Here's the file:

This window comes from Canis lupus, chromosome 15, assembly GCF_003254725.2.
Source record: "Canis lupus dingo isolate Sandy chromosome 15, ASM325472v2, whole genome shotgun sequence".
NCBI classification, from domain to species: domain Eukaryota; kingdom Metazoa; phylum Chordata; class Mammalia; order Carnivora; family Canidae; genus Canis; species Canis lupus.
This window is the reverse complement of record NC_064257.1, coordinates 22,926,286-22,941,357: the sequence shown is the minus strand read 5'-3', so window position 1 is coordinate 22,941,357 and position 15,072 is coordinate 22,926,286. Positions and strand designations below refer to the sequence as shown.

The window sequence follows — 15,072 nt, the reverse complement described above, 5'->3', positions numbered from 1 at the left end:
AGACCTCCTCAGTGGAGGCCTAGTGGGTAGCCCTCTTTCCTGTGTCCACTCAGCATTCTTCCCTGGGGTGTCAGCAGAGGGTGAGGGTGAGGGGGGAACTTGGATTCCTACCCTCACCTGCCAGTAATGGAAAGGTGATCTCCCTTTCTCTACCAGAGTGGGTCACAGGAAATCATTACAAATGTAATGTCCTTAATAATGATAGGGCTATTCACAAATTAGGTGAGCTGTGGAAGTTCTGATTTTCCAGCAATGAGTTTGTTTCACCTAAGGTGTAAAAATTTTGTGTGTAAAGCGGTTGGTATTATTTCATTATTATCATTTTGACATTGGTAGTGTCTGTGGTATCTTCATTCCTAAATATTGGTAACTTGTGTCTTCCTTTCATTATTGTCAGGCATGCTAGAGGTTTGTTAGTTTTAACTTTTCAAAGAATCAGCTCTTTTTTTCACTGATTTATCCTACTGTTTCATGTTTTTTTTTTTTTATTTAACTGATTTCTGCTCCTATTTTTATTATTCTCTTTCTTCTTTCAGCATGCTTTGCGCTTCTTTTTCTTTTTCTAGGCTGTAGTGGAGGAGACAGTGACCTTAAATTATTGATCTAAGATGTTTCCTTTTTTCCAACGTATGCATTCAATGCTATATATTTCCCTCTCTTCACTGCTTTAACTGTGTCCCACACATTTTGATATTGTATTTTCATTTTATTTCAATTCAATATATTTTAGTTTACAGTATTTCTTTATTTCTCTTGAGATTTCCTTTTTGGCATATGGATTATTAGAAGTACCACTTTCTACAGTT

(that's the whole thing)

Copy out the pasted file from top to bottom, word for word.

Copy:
This window comes from Canis lupus, chromosome 15, assembly GCF_003254725.2.
Source record: "Canis lupus dingo isolate Sandy chromosome 15, ASM325472v2, whole genome shotgun sequence".
NCBI classification, from domain to species: domain Eukaryota; kingdom Metazoa; phylum Chordata; class Mammalia; order Carnivora; family Canidae; genus Canis; species Canis lupus.
This window is the reverse complement of record NC_064257.1, coordinates 22,926,286-22,941,357: the sequence shown is the minus strand read 5'-3', so window position 1 is coordinate 22,941,357 and position 15,072 is coordinate 22,926,286. Positions and strand designations below refer to the sequence as shown.

The window sequence follows — 15,072 nt, the reverse complement described above, 5'->3', positions numbered from 1 at the left end:
AGACCTCCTCAGTGGAGGCCTAGTGGGTAGCCCTCTTTCCTGTGTCCACTCAGCATTCTTCCCTGGGGTGTCAGCAGAGGGTGAGGGTGAGGGGGGAACTTGGATTCCTACCCTCACCTGCCAGTAATGGAAAGGTGATCTCCCTTTCTCTACCAGAGTGGGTCACAGGAAATCATTACAAATGTAATGTCCTTAATAATGATAGGGCTATTCACAAATTAGGTGAGCTGTGGAAGTTCTGATTTTCCAGCAATGAGTTTGTTTCACCTAAGGTGTAAAAATTTTGTGTGTAAAGCGGTTGGTATTATTTCATTATTATCATTTTGACATTGGTAGTGTCTGTGGTATCTTCATTCCTAAATATTGGTAACTTGTGTCTTCCTTTCATTATTGTCAGGCATGCTAGAGGTTTGTTAGTTTTAACTTTTCAAAGAATCAGCTCTTTTTTTCACTGATTTATCCTACTGTTTCATGTTTTTTTTTTTTTATTTAACTGATTTCTGCTCCTATTTTTATTATTCTCTTTCTTCTTTCAGCATGCTTTGCGCTTCTTTTTCTTTTTCTAGGCTGTAGTGGAGGAGACAGTGACCTTAAATTATTGATCTAAGATGTTTCCTTTTTTCCAACGTATGCATTCAATGCTATATATTTCCCTCTCTTCACTGCTTTAACTGTGTCCCACACATTTTGATATTGTATTTTCATTTTATTTCAATTCAATATATTTTAGTTTACAGTATTTCTTTATTTCTCTTGAGATTTCCTTTTTGGCATATGGATTATTAGAAGTACCACTTTCTACAGTT